Motivation and emotion/Book/2017/Orgasm health benefits
What are the psychological and physical health benefits of orgasm and why?
Overview[edit | edit source]
Birds do it, bees do it ... and humans love to do it. Sexual reproduction is both a psychological and physiological need, and crucial for species survival (Reeve, 2015). As such, sexual behavior and experience are essential elements of emotion and motivation studies. Orgasm, the climax of sexual experience, not only feels pleasurable but has been demonstrated to have positive associations with psychological, behavioral and physiological outcomes (Therrien & Brotto, 2016). This chapter provides an overview of studies examining the potential health benefits of orgasm, with a focus on the effects of sexual behaviors have regarding our motivation and emotion, and relevant psychological theories.
Achieving Orgasm[edit | edit source]
Orgasm is a reflex of the autonomic nervous system (which deals with non-controlled functions such as digestion, heart rate, and sexual arousal; Georgiadis, 2015). Individuals transition through a sequence of physiological changes that occur in the build up and participation in sexual activities (Georgiadis, 2015). The orgasm reflex is traditionally triggered by penal stimulation in males (Janssen, 2011) and the clitoris in females (Wallen & Lloyd, 2010) in the process of sexual intercourse. However, there is a broad range of sexual behavior which achieves orgasm such as oral sex, masturbation, or other sexual activity (Janssen, 2011).
Hormones[edit | edit source]
In humans, sexual behavior is influenced by hormones produced in the endocrine system. They direct the development of sexual characteristics and help activate sexual behavior (Levin, 2015). Four main hormones, known as the sex hormones, have been identified in sexual activation; Estrogen, which is secreted in greater amounts by females than males, Testosterone, which is the predominate sex hormone in males, Progesterone, which is secreted by the ovaries and involved in menstruation and menopause, and [[wikipedia:Oxytocin|Oxycontin ]], commonly known as the "love hormone" which
plays an important role in the emotional response of sexual behavior (Ahmed, Penhale & Talal, 1985; Mangon & Kalra, 2011). Humans experience both short term and long term changes to their hormonal levels. For example in the short term, women will experience a spike in estrogen around their peak ovulation period, an example of a long term change is a major hormonal shift such as puberty (Ahmed, Penhale & Talal, 1985).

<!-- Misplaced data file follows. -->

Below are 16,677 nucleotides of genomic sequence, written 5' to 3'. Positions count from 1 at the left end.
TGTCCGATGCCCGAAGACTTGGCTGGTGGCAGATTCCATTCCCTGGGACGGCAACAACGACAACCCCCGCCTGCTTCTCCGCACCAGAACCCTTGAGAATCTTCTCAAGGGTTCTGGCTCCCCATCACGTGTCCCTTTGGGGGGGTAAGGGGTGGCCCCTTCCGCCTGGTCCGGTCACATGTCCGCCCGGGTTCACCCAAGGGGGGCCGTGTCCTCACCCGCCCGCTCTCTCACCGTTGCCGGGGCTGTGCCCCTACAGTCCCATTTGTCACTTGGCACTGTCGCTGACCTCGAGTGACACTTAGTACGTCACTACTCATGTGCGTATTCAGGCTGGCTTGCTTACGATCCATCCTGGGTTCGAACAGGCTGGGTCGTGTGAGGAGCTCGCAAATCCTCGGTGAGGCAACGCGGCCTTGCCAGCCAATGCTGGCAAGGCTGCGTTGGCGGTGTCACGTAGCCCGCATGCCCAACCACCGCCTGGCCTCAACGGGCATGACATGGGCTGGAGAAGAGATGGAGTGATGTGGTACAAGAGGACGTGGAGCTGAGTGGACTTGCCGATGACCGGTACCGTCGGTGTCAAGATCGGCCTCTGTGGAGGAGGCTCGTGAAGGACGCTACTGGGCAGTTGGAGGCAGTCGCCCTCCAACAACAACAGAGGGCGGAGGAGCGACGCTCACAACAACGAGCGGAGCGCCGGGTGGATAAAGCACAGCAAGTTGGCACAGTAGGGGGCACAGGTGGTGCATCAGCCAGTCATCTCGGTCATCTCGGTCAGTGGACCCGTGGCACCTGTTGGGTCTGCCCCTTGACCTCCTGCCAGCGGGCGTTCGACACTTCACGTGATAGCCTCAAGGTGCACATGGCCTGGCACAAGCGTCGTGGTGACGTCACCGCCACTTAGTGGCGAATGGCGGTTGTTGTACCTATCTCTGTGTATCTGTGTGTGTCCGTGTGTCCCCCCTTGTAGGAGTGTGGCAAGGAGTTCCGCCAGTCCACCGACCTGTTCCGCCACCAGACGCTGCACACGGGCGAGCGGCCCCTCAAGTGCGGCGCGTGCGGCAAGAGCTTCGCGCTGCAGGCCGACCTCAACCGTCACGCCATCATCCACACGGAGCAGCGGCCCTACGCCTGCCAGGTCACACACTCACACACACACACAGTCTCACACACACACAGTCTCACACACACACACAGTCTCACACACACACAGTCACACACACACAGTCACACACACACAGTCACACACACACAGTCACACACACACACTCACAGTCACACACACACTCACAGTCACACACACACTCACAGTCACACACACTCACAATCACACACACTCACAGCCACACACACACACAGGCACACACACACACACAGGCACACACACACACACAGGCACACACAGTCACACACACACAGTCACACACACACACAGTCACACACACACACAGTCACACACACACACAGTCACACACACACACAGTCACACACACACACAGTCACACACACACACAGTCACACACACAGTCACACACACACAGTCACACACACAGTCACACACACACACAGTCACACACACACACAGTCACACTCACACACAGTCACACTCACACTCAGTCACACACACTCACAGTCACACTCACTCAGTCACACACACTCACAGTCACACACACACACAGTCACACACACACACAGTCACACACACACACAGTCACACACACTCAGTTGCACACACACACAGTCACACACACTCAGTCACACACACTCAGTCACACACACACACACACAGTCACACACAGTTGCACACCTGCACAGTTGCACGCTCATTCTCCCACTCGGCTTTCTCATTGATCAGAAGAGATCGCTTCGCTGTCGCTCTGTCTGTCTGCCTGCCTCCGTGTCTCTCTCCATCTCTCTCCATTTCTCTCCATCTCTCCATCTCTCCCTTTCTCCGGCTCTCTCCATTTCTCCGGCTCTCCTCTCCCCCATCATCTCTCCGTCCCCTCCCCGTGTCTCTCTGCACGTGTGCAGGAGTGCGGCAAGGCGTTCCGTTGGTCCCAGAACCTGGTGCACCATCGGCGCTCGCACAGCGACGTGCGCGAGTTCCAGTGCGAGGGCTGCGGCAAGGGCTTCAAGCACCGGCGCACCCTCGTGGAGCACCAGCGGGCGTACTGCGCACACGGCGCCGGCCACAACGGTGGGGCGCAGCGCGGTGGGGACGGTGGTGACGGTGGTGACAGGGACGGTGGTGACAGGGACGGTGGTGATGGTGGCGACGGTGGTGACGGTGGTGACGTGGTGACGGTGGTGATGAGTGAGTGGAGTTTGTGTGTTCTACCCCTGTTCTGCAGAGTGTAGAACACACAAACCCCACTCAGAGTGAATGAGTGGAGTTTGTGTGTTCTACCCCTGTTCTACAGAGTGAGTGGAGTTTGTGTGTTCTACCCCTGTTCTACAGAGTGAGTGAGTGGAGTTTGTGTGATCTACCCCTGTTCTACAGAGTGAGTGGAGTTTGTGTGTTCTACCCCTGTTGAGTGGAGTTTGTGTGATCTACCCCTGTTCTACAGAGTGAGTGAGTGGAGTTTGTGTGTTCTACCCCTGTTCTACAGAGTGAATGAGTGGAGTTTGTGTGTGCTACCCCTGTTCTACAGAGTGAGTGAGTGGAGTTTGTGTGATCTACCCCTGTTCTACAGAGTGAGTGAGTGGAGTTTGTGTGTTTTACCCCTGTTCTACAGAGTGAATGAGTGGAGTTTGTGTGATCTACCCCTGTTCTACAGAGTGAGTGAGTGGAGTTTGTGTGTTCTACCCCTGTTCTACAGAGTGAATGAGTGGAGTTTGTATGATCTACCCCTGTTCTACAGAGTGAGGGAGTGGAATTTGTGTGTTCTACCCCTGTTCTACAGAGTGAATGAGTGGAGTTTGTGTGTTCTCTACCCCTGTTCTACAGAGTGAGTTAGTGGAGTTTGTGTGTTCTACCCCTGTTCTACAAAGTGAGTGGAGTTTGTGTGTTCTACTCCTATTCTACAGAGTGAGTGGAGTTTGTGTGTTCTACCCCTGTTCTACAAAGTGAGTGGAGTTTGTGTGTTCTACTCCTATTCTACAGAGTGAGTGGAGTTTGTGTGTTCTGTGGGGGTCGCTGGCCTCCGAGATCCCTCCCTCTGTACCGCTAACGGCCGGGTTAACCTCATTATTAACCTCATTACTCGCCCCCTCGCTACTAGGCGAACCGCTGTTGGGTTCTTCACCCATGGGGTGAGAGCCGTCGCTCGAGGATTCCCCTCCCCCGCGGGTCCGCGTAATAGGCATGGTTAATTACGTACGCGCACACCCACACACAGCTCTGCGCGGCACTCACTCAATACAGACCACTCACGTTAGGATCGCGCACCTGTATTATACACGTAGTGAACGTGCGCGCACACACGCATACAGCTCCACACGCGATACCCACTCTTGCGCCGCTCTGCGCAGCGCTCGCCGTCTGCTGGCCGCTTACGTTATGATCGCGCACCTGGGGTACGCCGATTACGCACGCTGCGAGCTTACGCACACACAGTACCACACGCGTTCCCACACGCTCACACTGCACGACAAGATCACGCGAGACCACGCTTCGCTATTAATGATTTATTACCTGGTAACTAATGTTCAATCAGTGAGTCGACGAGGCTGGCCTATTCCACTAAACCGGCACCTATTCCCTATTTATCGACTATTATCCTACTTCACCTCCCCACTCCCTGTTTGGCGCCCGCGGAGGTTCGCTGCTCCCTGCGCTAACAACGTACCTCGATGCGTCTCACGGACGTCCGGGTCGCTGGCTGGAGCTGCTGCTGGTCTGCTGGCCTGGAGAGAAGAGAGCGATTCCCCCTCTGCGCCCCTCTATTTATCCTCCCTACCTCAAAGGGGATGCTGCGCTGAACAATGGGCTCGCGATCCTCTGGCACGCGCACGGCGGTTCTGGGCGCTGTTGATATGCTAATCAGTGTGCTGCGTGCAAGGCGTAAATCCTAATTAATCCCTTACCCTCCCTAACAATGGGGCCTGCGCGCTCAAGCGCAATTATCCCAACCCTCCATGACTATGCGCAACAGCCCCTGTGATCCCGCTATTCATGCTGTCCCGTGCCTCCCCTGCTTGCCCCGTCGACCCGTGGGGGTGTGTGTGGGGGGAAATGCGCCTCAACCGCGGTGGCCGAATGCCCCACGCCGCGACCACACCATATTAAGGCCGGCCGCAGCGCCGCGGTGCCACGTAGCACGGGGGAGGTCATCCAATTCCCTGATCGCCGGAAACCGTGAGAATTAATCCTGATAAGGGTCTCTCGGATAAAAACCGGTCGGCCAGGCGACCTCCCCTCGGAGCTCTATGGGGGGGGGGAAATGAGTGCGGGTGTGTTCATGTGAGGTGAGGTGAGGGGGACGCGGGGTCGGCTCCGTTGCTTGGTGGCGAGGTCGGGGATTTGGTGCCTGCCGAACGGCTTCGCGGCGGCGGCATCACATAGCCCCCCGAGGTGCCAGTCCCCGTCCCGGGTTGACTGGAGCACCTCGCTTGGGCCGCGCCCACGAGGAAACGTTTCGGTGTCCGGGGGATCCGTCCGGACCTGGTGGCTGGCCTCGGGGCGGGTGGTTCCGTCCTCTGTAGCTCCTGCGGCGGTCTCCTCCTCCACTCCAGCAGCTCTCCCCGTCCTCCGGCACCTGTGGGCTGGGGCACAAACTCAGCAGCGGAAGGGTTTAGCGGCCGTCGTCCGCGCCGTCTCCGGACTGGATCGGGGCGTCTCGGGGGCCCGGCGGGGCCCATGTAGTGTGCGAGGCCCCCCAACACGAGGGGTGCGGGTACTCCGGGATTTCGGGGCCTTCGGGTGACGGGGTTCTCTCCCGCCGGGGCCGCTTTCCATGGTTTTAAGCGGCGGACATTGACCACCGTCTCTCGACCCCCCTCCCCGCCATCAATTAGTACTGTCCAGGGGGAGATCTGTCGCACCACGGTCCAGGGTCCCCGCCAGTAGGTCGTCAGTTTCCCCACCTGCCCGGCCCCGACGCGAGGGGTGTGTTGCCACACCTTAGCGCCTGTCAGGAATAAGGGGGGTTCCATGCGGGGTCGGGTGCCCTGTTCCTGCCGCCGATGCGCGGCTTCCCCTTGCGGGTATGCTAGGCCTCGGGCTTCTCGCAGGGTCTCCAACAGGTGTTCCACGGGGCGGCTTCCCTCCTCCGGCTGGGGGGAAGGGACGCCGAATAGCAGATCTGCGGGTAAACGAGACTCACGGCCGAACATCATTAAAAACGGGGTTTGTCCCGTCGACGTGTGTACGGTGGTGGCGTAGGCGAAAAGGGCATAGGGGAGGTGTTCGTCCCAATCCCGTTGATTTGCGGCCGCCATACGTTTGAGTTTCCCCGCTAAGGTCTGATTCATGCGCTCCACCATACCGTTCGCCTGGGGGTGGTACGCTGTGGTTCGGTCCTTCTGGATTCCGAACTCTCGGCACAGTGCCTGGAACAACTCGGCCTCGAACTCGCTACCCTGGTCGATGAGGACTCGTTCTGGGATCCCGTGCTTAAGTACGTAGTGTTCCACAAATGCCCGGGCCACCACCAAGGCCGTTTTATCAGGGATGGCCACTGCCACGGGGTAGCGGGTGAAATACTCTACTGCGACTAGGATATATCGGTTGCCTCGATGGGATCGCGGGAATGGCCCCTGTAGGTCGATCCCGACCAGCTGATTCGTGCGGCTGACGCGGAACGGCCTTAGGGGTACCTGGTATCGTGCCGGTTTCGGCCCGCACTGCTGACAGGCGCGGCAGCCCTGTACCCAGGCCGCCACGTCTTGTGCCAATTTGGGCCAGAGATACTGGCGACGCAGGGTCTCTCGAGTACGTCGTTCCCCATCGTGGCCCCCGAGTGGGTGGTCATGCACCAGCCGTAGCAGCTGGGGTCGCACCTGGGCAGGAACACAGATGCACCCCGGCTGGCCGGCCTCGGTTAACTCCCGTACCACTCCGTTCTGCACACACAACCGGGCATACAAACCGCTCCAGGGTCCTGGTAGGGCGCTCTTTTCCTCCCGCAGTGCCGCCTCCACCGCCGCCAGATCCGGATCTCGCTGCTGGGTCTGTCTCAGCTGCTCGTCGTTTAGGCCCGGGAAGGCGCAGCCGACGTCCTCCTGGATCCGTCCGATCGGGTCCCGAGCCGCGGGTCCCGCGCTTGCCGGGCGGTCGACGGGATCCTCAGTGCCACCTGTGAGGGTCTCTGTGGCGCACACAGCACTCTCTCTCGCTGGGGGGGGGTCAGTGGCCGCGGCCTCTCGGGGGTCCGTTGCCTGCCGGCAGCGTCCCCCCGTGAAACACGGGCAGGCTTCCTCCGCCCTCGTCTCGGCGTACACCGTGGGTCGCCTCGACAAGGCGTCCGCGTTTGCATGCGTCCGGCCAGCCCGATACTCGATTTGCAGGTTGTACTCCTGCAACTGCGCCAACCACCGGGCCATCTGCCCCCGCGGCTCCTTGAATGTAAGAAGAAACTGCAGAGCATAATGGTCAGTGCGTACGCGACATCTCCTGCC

Psychological Theories[edit | edit source]
In the late 1950s Masters and Johnson (1986) first proposed the Human Sexual Response Cycle. Over 700 volunteers of both genders were invited to participate in sexual activity within a laboratory setting, with the aim of recording the body's physiological response to sexual interaction. They suggested a complete sexual response cycle involved four distinct stages:
Excitement - the excitement phase is triggered by physical or mental sexual stimulus, which can vary dramatically according to individual sexual preference (eg. Tickling, nipple stimulation, kissing, verbal stimulation etc.). In this phase the body prepares itself for sexual intercourse. In males, the penis becomes partially erect. In females, the vaginal walls begin the process of lubrication in anticipation of penetration. Blood pressure levels increase, as does breathing rate and heart rate.
Plateau - During the plateau phase, blood flow and circulation is increased in both genders. This stage is referred to as the orgasmic platform, where the genital muscles contract and tense in preparation for orgasm. The penis becomes fully erect and the walls of the vagina begin to contract.
Orgasm' - this phase is the climax of sexual interaction for both genders. The lower pelvic muscles contract rapidly, stimulating the anus and primary sex organs. Males experience ejaculation and females experience a tightening of the vaginal walls and rapid contraction of the clitoris. This phase is highly pleasurable as the body experience hormonal release and acute euphoric sensation.
Resolution - During the resolution phase the body enters a refractory period in which the muscles relax, blood pressure decreases and the body returns to a baseline measure. During this period men typically cannot achieve orgasm, however women may be able to, with research suggesting subsequent orgasms may be stronger.
While contributing enormously to our understanding of the orgasm as a physiological response, the biological perspective taken by the sexual response cycle has been insufficient for explaining orgasm as a sexual experience (Mah & Binik, 2001).